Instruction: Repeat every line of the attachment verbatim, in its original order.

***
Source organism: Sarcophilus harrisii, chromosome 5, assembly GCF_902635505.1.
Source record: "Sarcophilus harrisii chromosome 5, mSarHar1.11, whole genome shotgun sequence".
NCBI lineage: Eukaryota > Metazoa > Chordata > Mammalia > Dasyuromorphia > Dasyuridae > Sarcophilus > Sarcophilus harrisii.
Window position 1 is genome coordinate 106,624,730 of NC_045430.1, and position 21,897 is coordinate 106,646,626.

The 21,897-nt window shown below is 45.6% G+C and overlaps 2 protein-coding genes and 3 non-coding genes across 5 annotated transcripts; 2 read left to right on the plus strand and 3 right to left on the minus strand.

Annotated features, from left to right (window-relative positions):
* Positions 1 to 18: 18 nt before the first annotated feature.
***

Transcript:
Source organism: Sarcophilus harrisii, chromosome 5, assembly GCF_902635505.1.
Source record: "Sarcophilus harrisii chromosome 5, mSarHar1.11, whole genome shotgun sequence".
NCBI lineage: Eukaryota > Metazoa > Chordata > Mammalia > Dasyuromorphia > Dasyuridae > Sarcophilus > Sarcophilus harrisii.
Window position 1 is genome coordinate 106,624,730 of NC_045430.1, and position 21,897 is coordinate 106,646,626.

The 21,897-nt window shown below is 45.6% G+C and overlaps 2 protein-coding genes and 3 non-coding genes across 5 annotated transcripts; 2 read left to right on the plus strand and 3 right to left on the minus strand.

Annotated features, from left to right (window-relative positions):
* Positions 1 to 18: 18 nt before the first annotated feature.